The dog presented a problem. Oddly enough, it seemed to be the only thing in his house that wasn’t infested with bugs. But he couldn’t keep it locked in the house with him. And he didn’t want to hire a walker. Strangers, especially now, weren’t welcome anywhere near his house. So he kept the dog in his backyard during the day and forced himself to walk it twice a day. He’d layer his clothes heavily before going out, and wear a scarf around his mouth and nose. He’d hold the dog’s leash with one gloved hand, and walk as fast as he could. Sometimes he’d run. He didn’t know why but he found that the bugs had less access to him when he moved fast. On his second day of walking the dog, he heard his neighbor’s children call him summer ninja. Aside from taking his dog out daily, the man stayed inside the house with all the windows and doors shut.

The first few days were stellar. The bug population around his house decreased. And he enjoyed those days as he had never enjoyed a holiday before. He woke up early every morning, made big breakfasts for himself, jogged with the dog, and spent the rest of the day at home, reading. At first he limited his reading to skin-crawling bugs and bug related activities. He later branched out to other subjects.

On the fifth day of his vacation, when he was reading about monkeys and how they treated removing fleas from each other as a social activity, the doorbell rang. He opened the door with the safety chain on. The boy stood outside with the model airplane in one hand. He stood in that odd, stiff manner he always stood in, in his clothes. All of the boy’s clothes were grown in nature. His mother did not like him to wear anything synthetic.

“I brought you the plane! See? Can I come in to show you how to fly it? Where’s your dog? Can I play with her too?” he raised his left hand, which held the airplane, and extended the right one simultaneously.

The man shook his head. “You can’t be here. I’m sick. I’m very, very sick. I have a bug infestation. You should go home,” his voice cracked and he realized how thirsty he was. He had not had anything to drink in hours. Prolonged dehydration was an invitation to the bugs.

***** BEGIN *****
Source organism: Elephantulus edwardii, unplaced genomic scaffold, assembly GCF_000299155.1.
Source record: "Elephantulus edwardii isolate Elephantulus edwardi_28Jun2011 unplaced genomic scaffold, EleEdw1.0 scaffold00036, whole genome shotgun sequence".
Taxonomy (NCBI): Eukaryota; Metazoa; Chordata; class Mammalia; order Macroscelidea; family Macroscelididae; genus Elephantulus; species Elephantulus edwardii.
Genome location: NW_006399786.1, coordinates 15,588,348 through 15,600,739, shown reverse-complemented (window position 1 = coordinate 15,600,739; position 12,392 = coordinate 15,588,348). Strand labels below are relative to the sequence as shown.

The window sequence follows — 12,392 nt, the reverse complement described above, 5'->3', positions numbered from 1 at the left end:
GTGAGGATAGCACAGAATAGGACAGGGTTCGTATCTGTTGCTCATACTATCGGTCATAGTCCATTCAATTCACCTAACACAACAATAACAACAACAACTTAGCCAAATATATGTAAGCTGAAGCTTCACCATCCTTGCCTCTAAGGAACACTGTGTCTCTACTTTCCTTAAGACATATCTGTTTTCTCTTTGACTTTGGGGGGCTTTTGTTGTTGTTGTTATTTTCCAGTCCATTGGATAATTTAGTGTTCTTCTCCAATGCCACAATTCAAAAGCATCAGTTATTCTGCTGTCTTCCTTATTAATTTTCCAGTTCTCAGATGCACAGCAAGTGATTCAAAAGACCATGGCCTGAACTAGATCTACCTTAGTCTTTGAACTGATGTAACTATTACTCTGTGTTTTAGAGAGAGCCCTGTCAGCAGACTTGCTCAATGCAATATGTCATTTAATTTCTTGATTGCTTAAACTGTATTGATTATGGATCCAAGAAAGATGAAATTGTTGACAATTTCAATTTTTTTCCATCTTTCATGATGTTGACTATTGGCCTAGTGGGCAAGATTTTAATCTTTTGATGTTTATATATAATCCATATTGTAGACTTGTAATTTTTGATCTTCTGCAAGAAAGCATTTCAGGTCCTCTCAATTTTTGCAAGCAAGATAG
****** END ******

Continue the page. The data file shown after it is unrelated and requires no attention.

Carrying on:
“Can I at least see your dog? You promised I could visit her,” the boy’s eyes were big and shiny as new pennies.

“You can’t be here,” he repeated the statement with a firmness he didn’t feel. “I mean it. You have to leave before you catch what I have. I can’t see you anymore.” He was breathing harshly. It took effort to speak to this child he had never thought to see again.

The minute the boy left, the man shut the door behind him, and placed his head on the back of the door. He leaped back immediately. The door was crawling with the infernal things. Not just the small, cockroach-type bugs he was used to. These were all kinds of new bugs he hadn’t seen before. Some of them were eggplant purple, and others were in un-nameable colors. They flew gracefully like condors, rainbowing his ceiling and the space around his head. A few had already started crawling on his forehead. He slapped his forehead with his palm several times. He ran into his bathroom and grabbed a towel. He didn’t think about the boy now. Only his own self, and his vital, demanding, terrible, urgent needs. Everything else would have to wait. He wet the towel in warm water and rubbed his face raw. His face turned red and his eyes stung. He felt better.

He went into his closet to search for his ceramic clogs. He’d bought them during a long ago trip, and they’d been pushed all the way to the back. When he found them, a bright red pair with pictures of happy children dancing, he put them on, grabbed a new canister of insecticide and walked back to the living room.

A few large bugs were crawling on the wooden floor. He’d removed the carpet two weeks ago, as it was a haven for the critters to hide in. He walked about his living room, stomping wildly with his clogs and spraying poison in every corner and towards the roof. After about half an hour of this, he could breathe again, though only figuratively. The place was noxious with fumes. He went back to the bathroom for a new wet towel. This one he would keep over his nose and mouth in order to breathe for the rest of the day.